still at work

Posted by Analyse at 6:16 PM

Wednesday, December 01, 2004

The first time I set foot on the working arena here in France, my first impression was : 'oh, the workers are much older here'

  • Anecdote: the very first product launched in the market from our new Philippine production site (where I worked) was fondly named by the French management as 'made with the virgin hands' - the average age of the workers there was 21yo. (PS: I discovered this from my frenchguy!)

Yesterday, I attended the retirement party of one of our operators and I felt really sad amidst the champagne and the gateau (cake) distributed for the occasion. Among the operators I've worked with, she surely is my favourite. When I confide to her whatever problem I have, be it personal or professional, she always have this to say at the end of the conversation: 'tu sais bien que je t'aime' (you know very well that I like you). That's sufficient enough to reassure me - to know that I'm not alone and I have a mother-figure to depend to.

Laurent always tease me about the fact that most of my closest friends are older than me. Well, in fact, Laurent himself is older than me. And now, he tells everybody that my bestfriend is retiring. Sounds odd nga naman.

Talking about retirement, the subject is a total taboo for me till I arrived here. In the Philippines, as I was surrounded by people of my age, I never even gave it a thought. Nobody in my entourage talks about it. And now that I'm here, surrounded by the retirables, by the stingy French, by people who talks investment, I start to think about it myself.

Here are some helpful tips to plan your retirement à la française (classed by priority):

1. Plan your next vacation stop - better buy a world map so you could organize it intelligently. Farther countries should be considered first while you're younger - European countries when you're older. Of course, unlike when you were still professionally active and physically able, this time, it will be an organized visit.

2. Find a new past time - very important especially when you're not on vacation. Crochet, stamp collection, rock collection, or just the afternoon soap operas could be a good divertissement.

3. Try gardening - you have to grow your own plants to be able to save for your next vacation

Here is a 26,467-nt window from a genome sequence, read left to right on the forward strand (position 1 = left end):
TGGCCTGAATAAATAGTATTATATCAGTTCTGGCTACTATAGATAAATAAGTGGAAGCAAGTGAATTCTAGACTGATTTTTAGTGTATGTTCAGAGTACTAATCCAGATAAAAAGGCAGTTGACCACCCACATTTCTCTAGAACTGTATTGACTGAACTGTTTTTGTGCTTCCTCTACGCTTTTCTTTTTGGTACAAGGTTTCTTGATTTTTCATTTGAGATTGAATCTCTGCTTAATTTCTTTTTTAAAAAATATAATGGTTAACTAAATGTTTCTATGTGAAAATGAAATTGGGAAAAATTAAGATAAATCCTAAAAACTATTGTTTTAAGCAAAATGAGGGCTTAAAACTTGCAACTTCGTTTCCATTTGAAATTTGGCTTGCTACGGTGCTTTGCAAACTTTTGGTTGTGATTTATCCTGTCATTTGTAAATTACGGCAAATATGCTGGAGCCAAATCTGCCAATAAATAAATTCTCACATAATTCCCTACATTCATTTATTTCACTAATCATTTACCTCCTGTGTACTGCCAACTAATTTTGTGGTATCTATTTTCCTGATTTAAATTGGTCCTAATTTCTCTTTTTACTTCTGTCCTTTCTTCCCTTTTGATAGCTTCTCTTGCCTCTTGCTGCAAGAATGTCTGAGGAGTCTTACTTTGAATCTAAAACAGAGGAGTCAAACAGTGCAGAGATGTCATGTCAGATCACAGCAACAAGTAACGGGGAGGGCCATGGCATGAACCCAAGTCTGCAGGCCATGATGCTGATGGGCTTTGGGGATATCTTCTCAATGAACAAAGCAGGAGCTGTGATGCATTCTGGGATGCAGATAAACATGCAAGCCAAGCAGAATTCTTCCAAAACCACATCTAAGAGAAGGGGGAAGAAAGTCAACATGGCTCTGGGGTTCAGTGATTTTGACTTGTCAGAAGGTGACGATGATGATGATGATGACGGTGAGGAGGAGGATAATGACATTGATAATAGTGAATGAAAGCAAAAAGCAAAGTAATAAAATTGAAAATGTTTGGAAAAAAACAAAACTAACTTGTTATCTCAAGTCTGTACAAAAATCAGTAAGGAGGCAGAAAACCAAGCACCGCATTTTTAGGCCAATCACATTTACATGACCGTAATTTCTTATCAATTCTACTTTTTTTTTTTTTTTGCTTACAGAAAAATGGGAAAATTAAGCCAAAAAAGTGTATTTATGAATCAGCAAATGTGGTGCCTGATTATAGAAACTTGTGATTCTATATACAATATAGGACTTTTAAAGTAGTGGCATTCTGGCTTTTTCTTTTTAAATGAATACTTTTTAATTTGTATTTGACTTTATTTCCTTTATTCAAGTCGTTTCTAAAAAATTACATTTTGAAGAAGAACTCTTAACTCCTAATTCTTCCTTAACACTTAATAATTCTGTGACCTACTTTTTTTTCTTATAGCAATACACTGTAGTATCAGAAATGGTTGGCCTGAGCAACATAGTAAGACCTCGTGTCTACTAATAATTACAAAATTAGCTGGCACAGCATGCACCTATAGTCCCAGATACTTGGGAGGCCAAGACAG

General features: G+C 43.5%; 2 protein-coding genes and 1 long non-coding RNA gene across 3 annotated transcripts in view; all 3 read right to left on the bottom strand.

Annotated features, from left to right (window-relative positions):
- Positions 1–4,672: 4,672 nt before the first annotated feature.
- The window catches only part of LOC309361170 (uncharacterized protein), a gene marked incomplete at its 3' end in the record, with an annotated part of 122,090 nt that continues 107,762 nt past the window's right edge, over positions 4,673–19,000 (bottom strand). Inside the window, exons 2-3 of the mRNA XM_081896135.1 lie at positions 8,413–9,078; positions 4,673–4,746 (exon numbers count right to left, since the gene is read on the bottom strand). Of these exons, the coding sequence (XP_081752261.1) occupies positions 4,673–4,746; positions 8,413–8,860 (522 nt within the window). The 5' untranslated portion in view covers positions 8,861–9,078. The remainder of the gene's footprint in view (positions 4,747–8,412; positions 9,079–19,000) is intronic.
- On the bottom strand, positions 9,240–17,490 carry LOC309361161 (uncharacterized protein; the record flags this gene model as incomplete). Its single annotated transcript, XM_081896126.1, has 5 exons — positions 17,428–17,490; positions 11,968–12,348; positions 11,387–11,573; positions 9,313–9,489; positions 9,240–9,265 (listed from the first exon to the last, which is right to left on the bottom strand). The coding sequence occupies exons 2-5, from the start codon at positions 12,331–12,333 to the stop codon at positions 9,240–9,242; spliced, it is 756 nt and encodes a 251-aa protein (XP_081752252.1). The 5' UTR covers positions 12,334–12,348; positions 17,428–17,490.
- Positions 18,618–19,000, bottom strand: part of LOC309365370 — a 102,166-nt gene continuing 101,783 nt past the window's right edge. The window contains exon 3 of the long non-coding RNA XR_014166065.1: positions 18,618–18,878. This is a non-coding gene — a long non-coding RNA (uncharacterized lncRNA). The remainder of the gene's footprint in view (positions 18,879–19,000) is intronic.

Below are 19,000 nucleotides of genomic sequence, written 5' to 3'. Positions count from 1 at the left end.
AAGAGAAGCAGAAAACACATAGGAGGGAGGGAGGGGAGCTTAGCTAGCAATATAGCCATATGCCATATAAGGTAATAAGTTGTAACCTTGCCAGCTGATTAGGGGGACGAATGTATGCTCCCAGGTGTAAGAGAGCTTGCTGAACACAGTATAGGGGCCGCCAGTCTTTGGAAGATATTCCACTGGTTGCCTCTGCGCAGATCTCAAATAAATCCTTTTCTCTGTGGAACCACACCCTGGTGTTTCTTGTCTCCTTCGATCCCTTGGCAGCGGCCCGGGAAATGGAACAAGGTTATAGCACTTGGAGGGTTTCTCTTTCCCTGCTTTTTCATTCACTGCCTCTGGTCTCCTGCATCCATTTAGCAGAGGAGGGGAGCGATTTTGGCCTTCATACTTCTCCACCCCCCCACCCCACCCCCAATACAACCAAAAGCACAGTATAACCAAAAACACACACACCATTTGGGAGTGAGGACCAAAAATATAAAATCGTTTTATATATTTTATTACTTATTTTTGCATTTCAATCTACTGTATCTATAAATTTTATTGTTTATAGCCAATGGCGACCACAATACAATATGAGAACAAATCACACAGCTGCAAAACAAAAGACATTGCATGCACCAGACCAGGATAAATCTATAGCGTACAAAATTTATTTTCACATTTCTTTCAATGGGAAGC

4. Learn to be a nanny - your place will be the favourite vacation hideaway of your grandchildren while your children are on vacation themselves.

5. Subscribe - you will discover that crossword puzzles are good stimulators to make your brains work even after retirement. Better subscribe on your favourite magazines.

6. Find a new bestfriend - either a cat or a dog will do. But be warned: it's hard to find a pet nanny during your vacations.

7. Be a 'pétanque' champion - rendez-vous every 3pm at the park with all the other retirees. Of course the conversation will be centered on the last vacation each one had.

Well, well, well.. Doesn't sound bad, does it?


celia kusinera said...

hi Ms. Ana, that was my observation too when I first arrived here in UK. They are very conscientious about their pensions. And very knowledgeable about savings, mortgages, and financial products. That's one thing that was not taught (at least to me) in Phils. I think we have to educate the young people in Pinas just to be aware of good investment choices.
Btw, are you a Mapua alumni?

Analyse said...

completely agree with you.
yep, im a mapua alumni. are you too?

Anonymous said...

gosh now i should have to consider all this???correct ka sis ...Rob always tellin me that we are hardworking people and had much money when we are younger but we are the poorest among all the old people in the world he encountered...he even told me of wrong notions we had on investments 1) we consider our kids as investments-i remember my teacher in college telling us that this is a bad "habit" our old folks had, that we the younger gen shud not follow
2) insurance -is not a sure thing...coz it only makes the insurance company even richer...blah,blah

Anonymous said...

Well said Jel. It’s true that most of the older filipinos don’t worry that much about their retirement as they know that their children will take care of them in return. And the utang na loob thing enters in the scenario. This mentality doesn’t work in the the western countries. Here, it’s to each his own attitude. But this doesn’t make them less family-centered as we are. The difference is that, older people take responsibility of themselves financially at their later years while younger generations start to construct their own lives independently. They don’t have this notion of double responsibility e.g. I will start my own family but I still have to help my parents / sisters / brothers. Most of these white-colored species do appreciate this deed…but not when it becomes an obligation.